Offline: Monument, Orviston, Kato

[as reported by Vince]

Today we went over to Beach Creek Railroad country on a bit of a whim. We walked the dinky railroad to the top of the mountain above Monument. The line heads up the hollow a couple of miles and then switchbacks up the side of the mountain. Most of it is used as road nowadays for access to natural gas wells.

Part of switchback leading to private camp

From the looks of some areas of the road, there may be a quarry operating somewhere up there too. The area is obviously rich in fire clay. It’s also obvious Harbison-Walker was mining coal on that mountain to fire their kilns–at least at some point–as the dinky right of way is liberally sprinkled with coal. Small spikes and bricks are in abundance around the lower end of the line. The top of the mountain has evidence of multiple clay pits and subsidence from underground coal or fire clay workings. It’s also apparent that in later years they used an inclined plane [or ‘funicular’ or perhaps ‘gravity tram’–correct terminology is debatable!] straight down the side of the mountain to avoid the switchbacks. This is clearly shown on Penn Pilot images of the area, as well as historic topos.

excerpt: 1923 Howard topo map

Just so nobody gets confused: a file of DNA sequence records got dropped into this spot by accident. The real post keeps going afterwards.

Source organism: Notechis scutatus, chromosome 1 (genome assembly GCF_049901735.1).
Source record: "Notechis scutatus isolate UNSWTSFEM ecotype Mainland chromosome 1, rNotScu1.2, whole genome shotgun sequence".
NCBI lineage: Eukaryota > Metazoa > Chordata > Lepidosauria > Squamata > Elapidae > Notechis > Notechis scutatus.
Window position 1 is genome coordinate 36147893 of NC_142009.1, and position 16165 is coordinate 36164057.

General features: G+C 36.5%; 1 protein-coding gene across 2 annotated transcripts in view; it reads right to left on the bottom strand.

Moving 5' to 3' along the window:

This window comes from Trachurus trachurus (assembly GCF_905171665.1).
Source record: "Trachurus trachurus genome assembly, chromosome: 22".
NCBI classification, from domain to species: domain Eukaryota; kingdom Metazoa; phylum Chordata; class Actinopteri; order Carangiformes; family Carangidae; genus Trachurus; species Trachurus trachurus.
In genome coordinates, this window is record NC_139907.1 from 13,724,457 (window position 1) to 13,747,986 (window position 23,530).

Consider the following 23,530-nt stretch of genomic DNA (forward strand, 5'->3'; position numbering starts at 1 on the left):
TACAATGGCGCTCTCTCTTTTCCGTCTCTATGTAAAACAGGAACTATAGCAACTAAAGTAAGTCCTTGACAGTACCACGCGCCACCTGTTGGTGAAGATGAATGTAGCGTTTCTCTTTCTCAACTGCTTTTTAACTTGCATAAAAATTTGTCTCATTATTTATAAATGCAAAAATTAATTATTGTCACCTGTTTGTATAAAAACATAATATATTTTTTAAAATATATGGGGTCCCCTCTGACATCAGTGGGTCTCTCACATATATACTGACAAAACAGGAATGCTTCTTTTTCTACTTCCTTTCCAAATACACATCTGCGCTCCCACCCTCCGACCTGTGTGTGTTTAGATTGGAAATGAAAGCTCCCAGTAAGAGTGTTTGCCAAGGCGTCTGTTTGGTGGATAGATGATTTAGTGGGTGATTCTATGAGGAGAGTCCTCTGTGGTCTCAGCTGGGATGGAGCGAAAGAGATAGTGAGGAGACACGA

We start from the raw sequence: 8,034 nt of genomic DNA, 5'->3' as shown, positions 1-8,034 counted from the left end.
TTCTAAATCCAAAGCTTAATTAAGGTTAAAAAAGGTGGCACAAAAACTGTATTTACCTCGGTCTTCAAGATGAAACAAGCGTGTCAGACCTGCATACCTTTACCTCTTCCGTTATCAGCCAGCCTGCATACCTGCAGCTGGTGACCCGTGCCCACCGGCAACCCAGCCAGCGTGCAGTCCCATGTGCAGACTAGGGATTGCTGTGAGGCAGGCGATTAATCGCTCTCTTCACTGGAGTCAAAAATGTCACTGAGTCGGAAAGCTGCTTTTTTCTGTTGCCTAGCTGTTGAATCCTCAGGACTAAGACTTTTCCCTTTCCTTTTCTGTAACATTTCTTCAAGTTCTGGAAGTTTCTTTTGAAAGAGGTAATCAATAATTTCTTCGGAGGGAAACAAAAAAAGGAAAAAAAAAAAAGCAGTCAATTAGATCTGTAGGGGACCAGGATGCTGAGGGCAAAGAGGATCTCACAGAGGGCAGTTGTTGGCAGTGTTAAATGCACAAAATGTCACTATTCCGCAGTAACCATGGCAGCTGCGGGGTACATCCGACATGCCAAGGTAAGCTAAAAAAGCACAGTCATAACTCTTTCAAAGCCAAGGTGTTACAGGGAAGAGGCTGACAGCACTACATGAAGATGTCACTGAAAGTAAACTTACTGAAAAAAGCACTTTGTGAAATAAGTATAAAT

After Monument, we took a ride up to Kato and happened to locate the inclined plane that Phil had once mentioned. If you head up the road out of Kato towards Clarence, the grade of the incline is in the woods not far to the left. Upon reaching the top of the hill, there’s a yellow and black gate across the road leading into the area where the mines were that fed the incline. We found the area at the top of the hill where the hoisting machinery was located. Nothing is left except for some studs sticking up out of concrete bases. Paul found a joint bar (which had been adopted by ants) and about 1/3 of a broken mine car wheel.

Fragment of coal car wheel

If you go further up the hillside, there is evidence of tramway grades and collapsed drift entrances. It seems likely that they were simply running the mine cars to the top of the hill and then hitching them up to the incline. Due to time constraints, we did not walk this all the way down the incline to the BCRR grade. That’ll have to wait for some other day.

excerpt: 1931 Snowshoe topo map

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